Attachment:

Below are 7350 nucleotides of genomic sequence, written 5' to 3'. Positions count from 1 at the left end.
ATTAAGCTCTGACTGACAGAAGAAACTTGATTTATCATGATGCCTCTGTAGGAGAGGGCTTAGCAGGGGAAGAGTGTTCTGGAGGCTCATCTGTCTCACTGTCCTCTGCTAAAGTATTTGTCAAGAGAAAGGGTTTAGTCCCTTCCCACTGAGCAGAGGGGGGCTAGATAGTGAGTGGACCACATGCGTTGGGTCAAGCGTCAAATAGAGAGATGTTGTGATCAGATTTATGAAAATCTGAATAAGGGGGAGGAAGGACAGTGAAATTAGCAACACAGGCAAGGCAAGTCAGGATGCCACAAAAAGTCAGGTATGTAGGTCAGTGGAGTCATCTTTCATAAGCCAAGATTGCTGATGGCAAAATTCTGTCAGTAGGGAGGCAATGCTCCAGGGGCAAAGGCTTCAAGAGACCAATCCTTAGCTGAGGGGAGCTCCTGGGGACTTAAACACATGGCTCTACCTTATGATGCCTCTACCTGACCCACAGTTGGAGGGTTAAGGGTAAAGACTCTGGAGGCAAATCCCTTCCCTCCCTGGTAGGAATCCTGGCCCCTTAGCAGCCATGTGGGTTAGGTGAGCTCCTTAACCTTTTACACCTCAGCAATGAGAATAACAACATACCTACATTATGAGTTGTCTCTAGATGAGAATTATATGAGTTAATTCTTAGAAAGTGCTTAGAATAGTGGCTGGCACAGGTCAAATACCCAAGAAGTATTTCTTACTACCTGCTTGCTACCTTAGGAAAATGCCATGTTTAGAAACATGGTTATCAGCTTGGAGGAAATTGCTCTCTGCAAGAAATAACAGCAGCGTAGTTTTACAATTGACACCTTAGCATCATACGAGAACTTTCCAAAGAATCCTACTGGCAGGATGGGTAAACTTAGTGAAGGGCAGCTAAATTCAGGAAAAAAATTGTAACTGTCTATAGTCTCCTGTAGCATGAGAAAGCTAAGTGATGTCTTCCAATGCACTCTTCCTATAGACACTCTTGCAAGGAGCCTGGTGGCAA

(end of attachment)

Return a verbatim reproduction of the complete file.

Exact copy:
Below are 7350 nucleotides of genomic sequence, written 5' to 3'. Positions count from 1 at the left end.
ATTAAGCTCTGACTGACAGAAGAAACTTGATTTATCATGATGCCTCTGTAGGAGAGGGCTTAGCAGGGGAAGAGTGTTCTGGAGGCTCATCTGTCTCACTGTCCTCTGCTAAAGTATTTGTCAAGAGAAAGGGTTTAGTCCCTTCCCACTGAGCAGAGGGGGGCTAGATAGTGAGTGGACCACATGCGTTGGGTCAAGCGTCAAATAGAGAGATGTTGTGATCAGATTTATGAAAATCTGAATAAGGGGGAGGAAGGACAGTGAAATTAGCAACACAGGCAAGGCAAGTCAGGATGCCACAAAAAGTCAGGTATGTAGGTCAGTGGAGTCATCTTTCATAAGCCAAGATTGCTGATGGCAAAATTCTGTCAGTAGGGAGGCAATGCTCCAGGGGCAAAGGCTTCAAGAGACCAATCCTTAGCTGAGGGGAGCTCCTGGGGACTTAAACACATGGCTCTACCTTATGATGCCTCTACCTGACCCACAGTTGGAGGGTTAAGGGTAAAGACTCTGGAGGCAAATCCCTTCCCTCCCTGGTAGGAATCCTGGCCCCTTAGCAGCCATGTGGGTTAGGTGAGCTCCTTAACCTTTTACACCTCAGCAATGAGAATAACAACATACCTACATTATGAGTTGTCTCTAGATGAGAATTATATGAGTTAATTCTTAGAAAGTGCTTAGAATAGTGGCTGGCACAGGTCAAATACCCAAGAAGTATTTCTTACTACCTGCTTGCTACCTTAGGAAAATGCCATGTTTAGAAACATGGTTATCAGCTTGGAGGAAATTGCTCTCTGCAAGAAATAACAGCAGCGTAGTTTTACAATTGACACCTTAGCATCATACGAGAACTTTCCAAAGAATCCTACTGGCAGGATGGGTAAACTTAGTGAAGGGCAGCTAAATTCAGGAAAAAAATTGTAACTGTCTATAGTCTCCTGTAGCATGAGAAAGCTAAGTGATGTCTTCCAATGCACTCTTCCTATAGACACTCTTGCAAGGAGCCTGGTGGCAA